‘NF2 invites me to exist. Not only to exist, but to do so in a world dominated by itself. I want to more than exist! I want to live. And, in order to live…I need to accept. For me, refusal to accept the circumstances that I can’t change is merely existing. Refusal becomes a barrier, stopping me living the life beyond NF2 that I know is there. But, you know what? When I accept the things I can’t change, I might just glimpse rainbows.’ (Still Emily)

I have a little-known hashtag, which is #EverydayRainbows. It means finding something good in every day, however hard it is to see.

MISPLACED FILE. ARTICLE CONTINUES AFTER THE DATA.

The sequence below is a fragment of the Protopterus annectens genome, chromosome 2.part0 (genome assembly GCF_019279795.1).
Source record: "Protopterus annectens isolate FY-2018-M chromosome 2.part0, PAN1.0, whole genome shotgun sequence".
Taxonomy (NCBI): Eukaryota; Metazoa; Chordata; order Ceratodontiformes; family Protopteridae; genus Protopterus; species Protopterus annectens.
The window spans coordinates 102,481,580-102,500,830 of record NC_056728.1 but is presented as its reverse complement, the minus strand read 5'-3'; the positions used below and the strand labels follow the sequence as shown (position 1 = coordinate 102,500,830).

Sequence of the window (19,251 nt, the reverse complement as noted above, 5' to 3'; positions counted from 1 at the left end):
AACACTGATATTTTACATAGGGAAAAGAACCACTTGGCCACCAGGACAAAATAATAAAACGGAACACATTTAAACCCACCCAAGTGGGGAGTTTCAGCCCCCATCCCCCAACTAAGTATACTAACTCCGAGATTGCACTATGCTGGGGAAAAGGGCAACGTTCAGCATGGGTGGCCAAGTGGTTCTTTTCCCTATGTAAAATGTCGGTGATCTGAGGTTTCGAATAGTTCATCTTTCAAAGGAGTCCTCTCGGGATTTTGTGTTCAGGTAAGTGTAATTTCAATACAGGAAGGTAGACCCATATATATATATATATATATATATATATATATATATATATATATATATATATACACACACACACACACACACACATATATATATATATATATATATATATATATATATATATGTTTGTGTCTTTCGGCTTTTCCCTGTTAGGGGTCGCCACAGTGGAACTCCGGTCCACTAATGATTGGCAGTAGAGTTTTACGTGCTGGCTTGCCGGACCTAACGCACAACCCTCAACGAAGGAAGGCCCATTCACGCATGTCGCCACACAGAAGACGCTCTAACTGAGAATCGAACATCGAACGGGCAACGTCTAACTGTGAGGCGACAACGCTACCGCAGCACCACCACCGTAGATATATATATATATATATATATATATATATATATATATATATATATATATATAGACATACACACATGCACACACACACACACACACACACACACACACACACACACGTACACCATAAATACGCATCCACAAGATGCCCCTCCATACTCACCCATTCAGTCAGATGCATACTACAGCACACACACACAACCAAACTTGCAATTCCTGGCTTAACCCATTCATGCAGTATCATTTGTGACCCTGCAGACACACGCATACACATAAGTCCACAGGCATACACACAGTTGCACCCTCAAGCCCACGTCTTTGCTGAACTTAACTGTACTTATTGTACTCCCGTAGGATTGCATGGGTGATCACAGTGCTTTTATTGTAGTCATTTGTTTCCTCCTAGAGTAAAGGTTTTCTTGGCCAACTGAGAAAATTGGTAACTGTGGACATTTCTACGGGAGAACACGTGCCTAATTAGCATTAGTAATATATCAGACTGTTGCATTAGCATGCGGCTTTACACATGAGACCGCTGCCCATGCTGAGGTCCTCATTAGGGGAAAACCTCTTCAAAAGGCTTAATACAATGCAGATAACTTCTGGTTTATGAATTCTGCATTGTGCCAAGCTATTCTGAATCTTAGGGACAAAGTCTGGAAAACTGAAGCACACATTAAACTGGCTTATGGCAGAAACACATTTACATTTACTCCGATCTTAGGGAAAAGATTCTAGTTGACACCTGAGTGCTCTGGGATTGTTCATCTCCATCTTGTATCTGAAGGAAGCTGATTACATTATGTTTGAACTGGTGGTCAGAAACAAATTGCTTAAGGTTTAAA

When I was first diagnosed with NF2, I had no idea what it meant, or where to turn. Thankfully, I was pointed to the charity, and helped to navigate this new world that had an unpronounceable name. I can’t say the charity magically turned things into an easy ride – I still had/have to get through the NF maze – but they made it so much less hard.

Charities like Nerve Tumours UK being solely dependent on public funding do face hard times in the current crisis. If I had to point to two struggles for small charities, such as ours, I would say ‘Funding’ and ‘Awareness’. The challenge for us is to make ourselves known.

For me, NF2 Day is not about NF2, it is about the people affected by NF2. The people who overcome the challenges and limitations of NF2, every day, and do it all again tomorrow. Each one of those people is the reason we celebrate World NF2 Day. So, why is it important we celebrate? Because of the people we celebrate.